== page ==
Dissertation/Thesis Abstract

Factors affecting Western Snowy Plover winter foraging habitat selection in San Francisco Bay ponds
by Pearl, Benjamin G., M.S., San Jose State University, 2015, 70; 10011661
Abstract (Summary)

Within the San Francisco Bay Area, Western Snowy Plovers (Alexandrinus nivosus nivosus) nest and winter in former salt ponds. They face a number of threats including human-altered habitats and high levels of predation by mesopredators and raptors. The South Bay Salt Pond Restoration Project (the Project) is a large wetland restoration project that will change and potentially eliminate Snowy Plover habitat in the region. As the Project returns salt ponds to tidal wetland, there will be less of the dry, flat, and sparsely vegetated habitat that plovers need for breeding and wintering habitat. A greater understanding of the specific microhabitat requirements for high quality plover foraging sites is needed. In particular, it is important for managers to understand what constitutes high quality wintering habitat for Snowy Plover numbers. This study assessed the characteristics at sites where Snowy Plovers winter in former salt ponds, especially habitat traits related to promoting plover foraging. Analysis of plover foraging habitat showed that plovers were associated with increasing plant height, water cover, and distance from perches and levees. This information is designed to inform restoration and management decisions in efforts to meet Snowy Plover recovery goals in the South San Francisco Bay.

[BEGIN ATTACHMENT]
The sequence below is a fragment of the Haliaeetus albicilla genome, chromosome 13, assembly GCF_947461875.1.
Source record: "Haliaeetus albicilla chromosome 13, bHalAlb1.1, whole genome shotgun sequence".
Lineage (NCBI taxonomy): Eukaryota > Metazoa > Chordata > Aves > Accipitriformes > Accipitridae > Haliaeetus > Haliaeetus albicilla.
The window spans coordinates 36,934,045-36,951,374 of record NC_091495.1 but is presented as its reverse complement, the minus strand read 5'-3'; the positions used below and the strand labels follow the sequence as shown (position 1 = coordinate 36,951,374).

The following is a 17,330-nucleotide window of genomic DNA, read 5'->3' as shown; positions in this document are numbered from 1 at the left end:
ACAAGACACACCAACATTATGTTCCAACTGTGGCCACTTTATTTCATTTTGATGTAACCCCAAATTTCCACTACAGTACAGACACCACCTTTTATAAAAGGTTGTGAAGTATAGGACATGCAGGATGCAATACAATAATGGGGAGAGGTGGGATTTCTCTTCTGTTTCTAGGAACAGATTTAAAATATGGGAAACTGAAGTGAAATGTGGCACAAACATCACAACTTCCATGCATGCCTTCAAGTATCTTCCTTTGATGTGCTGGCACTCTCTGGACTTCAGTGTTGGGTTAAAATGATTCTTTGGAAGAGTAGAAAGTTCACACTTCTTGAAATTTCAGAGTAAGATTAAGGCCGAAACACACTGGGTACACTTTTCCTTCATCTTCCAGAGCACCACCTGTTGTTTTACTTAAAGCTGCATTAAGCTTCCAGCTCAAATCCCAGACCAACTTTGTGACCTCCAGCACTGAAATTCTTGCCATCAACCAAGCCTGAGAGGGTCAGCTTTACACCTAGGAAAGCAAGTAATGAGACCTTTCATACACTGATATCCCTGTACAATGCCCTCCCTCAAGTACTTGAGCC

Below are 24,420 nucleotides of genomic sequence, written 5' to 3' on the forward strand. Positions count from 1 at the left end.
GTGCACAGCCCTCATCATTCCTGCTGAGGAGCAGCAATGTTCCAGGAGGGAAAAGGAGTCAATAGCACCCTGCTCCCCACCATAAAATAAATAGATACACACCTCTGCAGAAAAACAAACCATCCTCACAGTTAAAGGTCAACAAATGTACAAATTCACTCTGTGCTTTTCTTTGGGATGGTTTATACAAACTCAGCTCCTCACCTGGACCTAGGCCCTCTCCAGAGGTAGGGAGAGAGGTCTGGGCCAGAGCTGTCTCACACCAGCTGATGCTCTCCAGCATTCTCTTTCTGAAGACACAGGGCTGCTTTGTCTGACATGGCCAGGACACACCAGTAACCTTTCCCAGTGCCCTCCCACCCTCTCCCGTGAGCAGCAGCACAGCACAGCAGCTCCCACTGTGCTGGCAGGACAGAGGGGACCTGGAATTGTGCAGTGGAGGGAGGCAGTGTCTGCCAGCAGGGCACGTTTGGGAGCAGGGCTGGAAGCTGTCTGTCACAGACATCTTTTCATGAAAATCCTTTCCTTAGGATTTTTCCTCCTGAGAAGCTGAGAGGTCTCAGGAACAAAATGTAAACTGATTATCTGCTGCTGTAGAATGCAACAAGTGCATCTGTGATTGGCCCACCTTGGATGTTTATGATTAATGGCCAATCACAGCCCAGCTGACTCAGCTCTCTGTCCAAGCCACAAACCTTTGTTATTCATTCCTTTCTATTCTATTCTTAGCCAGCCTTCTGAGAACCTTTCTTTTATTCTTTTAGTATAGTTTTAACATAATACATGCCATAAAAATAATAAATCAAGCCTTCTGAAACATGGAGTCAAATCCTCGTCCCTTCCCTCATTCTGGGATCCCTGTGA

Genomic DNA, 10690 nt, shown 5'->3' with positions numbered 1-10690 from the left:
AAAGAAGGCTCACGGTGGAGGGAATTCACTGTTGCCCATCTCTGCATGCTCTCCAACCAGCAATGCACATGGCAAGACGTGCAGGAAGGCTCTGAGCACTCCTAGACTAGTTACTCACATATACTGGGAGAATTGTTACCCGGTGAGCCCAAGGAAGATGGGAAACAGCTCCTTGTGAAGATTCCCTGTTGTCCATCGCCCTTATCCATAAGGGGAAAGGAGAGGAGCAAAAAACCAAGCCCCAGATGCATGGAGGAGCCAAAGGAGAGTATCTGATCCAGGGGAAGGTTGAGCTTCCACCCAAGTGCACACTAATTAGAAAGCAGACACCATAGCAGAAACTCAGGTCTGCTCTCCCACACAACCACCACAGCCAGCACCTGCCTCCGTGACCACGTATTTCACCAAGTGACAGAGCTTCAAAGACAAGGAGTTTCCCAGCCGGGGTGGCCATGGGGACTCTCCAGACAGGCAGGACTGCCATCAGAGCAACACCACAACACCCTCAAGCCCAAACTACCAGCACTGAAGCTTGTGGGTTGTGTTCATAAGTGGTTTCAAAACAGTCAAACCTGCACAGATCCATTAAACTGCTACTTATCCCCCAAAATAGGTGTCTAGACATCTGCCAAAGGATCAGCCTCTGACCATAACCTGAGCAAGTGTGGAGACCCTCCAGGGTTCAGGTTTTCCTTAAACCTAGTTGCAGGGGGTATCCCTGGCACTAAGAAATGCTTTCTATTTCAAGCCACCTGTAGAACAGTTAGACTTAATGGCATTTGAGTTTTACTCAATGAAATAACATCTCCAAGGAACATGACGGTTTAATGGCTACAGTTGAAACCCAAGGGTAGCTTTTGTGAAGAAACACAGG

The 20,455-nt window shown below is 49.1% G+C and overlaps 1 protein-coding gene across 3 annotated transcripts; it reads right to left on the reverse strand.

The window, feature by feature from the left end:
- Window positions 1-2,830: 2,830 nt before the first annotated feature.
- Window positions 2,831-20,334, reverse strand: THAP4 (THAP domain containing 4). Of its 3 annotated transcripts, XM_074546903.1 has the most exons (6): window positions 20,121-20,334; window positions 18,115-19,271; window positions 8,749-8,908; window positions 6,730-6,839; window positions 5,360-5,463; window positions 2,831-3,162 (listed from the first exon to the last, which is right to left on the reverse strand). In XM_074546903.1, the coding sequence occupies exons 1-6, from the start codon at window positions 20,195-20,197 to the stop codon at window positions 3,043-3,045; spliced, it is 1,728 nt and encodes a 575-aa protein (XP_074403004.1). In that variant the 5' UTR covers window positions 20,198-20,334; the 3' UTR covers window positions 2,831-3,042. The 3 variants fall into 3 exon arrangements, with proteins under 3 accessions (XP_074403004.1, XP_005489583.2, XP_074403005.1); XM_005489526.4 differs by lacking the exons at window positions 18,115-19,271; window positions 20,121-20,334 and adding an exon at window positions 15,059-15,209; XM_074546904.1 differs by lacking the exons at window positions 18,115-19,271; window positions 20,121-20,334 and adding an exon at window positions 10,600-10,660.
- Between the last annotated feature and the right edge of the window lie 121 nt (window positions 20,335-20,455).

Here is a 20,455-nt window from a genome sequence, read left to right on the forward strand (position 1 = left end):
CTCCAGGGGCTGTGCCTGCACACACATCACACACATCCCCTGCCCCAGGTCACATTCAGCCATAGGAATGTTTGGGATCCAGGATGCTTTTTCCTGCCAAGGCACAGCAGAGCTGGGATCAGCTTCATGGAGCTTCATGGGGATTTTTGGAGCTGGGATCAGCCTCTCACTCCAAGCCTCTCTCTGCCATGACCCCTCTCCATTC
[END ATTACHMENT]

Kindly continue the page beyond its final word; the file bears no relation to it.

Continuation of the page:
Indexing (document details)
Advisor: Trulio, Lynne
Commitee: Burns, Catherine, O'Malley, Rachel
School: San Jose State University
Department: Environmental Studies
School Location: United States -- California
Source: MAI 55/03M(E), Masters Abstracts International
Subjects: Ecology, Conservation, Environmental science
Keywords: California, Endangered species, Microhabitat characteristics, Salt ponds, San Francisco Bay, Shorebirds, Snowy plovers
Publication Number: 10011661
ISBN: 978-1-339-47464-9
Copyright © 2021 ProQuest LLC. All rights reserved. Terms and Conditions Privacy Policy Cookie Policy